Glossary of Legal Terms
Acquittal: A jury verdict that a criminal defendant is not guilty, or the finding of a judge that the evidence is insufficient to support a conviction.
Active judge: A judge in the full-time service of the court. Compare to senior judge.
Admissible: A term used to describe evidence that may be considered by a jury or judge in civil and criminal cases.
Affidavit: A written or printed statement made under oath.
Affirmed: In the practice of the court of appeals, it means that the court of appeals has concluded that the lower court decision is correct and will stand as rendered by the lower court.
Alternate juror: A juror selected in the same manner as a regular juror who hears all the evidence but does not help decide the case unless called on to replace a regular juror.
Alternative dispute resolution (ADR): A procedure for settling a dispute outside the courtroom.
Amicus curiae: Latin for "friend of the court." It is advice formally offered to the court in a brief filed by an entity interested in, but not a party to, the case.
Answer: The formal written statement by a defendant in a civil case that responds to a complaint, articulating the grounds for defense.
Appeal: A request made after a trial by a party that has lost on one or more issues that a higher court review the decision to determine if it was correct. To make such a request is "to appeal" or "to take an appeal." One who appeals is called the "appellant;" the other party is the "appellee."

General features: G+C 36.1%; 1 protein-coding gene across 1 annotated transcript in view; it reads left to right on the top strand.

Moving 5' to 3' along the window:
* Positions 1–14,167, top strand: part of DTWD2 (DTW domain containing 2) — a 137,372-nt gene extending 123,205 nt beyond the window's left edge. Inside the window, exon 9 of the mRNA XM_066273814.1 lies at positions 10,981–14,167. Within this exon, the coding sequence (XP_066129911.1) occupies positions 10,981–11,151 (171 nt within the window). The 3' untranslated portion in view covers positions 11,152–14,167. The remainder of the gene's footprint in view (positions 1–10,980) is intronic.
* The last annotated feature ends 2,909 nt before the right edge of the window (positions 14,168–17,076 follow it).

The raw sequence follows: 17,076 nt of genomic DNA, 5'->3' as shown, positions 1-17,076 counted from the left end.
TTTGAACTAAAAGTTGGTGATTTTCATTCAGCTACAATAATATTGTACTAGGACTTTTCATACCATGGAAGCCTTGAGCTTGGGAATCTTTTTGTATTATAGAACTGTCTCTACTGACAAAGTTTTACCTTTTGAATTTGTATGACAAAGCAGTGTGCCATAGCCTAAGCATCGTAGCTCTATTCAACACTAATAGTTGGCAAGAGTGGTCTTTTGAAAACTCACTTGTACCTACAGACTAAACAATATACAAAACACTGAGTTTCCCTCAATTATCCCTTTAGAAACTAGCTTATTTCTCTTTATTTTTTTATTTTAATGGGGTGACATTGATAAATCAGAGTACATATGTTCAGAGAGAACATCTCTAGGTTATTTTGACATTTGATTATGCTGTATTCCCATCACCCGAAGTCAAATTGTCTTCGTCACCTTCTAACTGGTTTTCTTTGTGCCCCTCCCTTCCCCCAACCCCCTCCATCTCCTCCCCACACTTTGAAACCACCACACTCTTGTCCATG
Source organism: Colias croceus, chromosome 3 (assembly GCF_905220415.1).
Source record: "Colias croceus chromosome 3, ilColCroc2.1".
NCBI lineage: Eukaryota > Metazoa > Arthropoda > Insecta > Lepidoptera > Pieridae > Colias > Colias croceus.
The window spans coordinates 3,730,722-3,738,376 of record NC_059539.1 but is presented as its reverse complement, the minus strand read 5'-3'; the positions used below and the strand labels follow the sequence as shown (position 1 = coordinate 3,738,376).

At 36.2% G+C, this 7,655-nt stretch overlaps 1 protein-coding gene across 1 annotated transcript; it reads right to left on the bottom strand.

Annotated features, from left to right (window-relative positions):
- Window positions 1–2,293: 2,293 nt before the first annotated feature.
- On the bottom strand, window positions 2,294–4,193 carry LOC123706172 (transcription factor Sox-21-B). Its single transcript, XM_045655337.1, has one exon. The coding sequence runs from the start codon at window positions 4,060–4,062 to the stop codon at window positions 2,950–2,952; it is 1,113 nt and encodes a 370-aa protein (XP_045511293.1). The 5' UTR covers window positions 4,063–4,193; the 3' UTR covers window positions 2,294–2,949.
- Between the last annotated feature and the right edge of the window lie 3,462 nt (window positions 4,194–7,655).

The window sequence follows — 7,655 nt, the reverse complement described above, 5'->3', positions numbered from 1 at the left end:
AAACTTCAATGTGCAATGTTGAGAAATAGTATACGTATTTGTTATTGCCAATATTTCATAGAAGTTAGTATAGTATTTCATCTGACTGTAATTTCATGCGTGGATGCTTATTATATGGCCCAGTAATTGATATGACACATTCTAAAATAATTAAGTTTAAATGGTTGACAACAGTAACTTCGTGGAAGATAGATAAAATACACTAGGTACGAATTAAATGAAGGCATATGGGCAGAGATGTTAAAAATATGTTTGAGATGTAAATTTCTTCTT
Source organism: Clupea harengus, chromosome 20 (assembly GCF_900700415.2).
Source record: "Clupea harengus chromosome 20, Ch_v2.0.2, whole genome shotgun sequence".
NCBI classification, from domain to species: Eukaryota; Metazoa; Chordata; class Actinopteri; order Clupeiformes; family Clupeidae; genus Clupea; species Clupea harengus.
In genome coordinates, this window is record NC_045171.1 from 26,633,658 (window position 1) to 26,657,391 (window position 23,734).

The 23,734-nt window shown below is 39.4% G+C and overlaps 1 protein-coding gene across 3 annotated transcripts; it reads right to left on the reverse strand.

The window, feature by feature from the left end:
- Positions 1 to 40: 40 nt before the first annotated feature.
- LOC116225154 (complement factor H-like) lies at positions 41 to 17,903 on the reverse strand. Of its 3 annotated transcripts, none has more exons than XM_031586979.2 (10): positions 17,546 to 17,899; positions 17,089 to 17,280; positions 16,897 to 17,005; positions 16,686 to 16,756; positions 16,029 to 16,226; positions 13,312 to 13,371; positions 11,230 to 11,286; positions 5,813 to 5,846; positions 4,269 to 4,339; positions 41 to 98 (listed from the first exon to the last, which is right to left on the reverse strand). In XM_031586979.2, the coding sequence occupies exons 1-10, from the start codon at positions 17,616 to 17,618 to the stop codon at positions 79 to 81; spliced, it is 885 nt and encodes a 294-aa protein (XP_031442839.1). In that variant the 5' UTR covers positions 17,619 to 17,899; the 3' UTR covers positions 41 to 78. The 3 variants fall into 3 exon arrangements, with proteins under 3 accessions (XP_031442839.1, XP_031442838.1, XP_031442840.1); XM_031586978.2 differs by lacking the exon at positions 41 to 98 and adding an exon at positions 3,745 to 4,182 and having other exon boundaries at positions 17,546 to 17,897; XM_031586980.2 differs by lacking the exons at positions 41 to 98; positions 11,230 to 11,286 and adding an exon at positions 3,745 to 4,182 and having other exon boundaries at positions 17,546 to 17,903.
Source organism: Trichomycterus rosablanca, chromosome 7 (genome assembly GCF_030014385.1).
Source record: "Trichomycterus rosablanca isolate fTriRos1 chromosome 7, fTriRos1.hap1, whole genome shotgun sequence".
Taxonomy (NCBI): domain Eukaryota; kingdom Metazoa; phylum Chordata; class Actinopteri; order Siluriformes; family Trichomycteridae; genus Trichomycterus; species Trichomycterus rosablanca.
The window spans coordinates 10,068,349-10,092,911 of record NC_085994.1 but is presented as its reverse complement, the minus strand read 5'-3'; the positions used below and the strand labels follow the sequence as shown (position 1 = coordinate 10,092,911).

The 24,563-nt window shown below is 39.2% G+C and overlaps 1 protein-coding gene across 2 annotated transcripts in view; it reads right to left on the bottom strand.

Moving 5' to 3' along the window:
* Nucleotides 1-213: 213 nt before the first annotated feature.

Appellant: The party who appeals a district court's decision, usually seeking reversal of that decision.
Appellate: About appeals; an appellate court has the power to review the judgment of a lower court (trial court) or tribunal. For example, the U.S. circuit courts of appeals review the decisions of the U.S. district courts.
Appellee: The party who opposes an appellant's appeal, and who seeks to persuade the appeals court to affirm the district court's decision.
Arraignment: A proceeding in which a criminal defendant is brought into court, told of the charges in an indictment or information, and asked to plead guilty or not guilty.
Assets: Property of all kinds, including real and personal, tangible and intangible.
Assume: An agreement to continue performing duties under a contract or lease.
Automatic stay: An injunction that automatically stops lawsuits, foreclosures, garnishments, and most collection activities against the debtor the moment a bankruptcy petition is filed.
Bail: The release, prior to trial, of a person accused of a crime, under specified conditions designed to assure that person's appearance in court when required. Also can refer to the amount of bond money posted as a financial condition of pretrial release.
Bench trial: A trial without a jury, in which the judge serves as the fact-finder.
Brief: A written statement submitted in a trial or appellate proceeding that explains one side's legal and factual arguments.
Burden of proof: The duty to prove disputed facts. In civil cases, a plaintiff generally has the burden of proving his or her case. In criminal cases, the government has the burden of proving the defendant's guilt. (See standard of proof.)
Capital offense: A crime punishable by death.
Case file: A complete collection of every document filed in court in a case.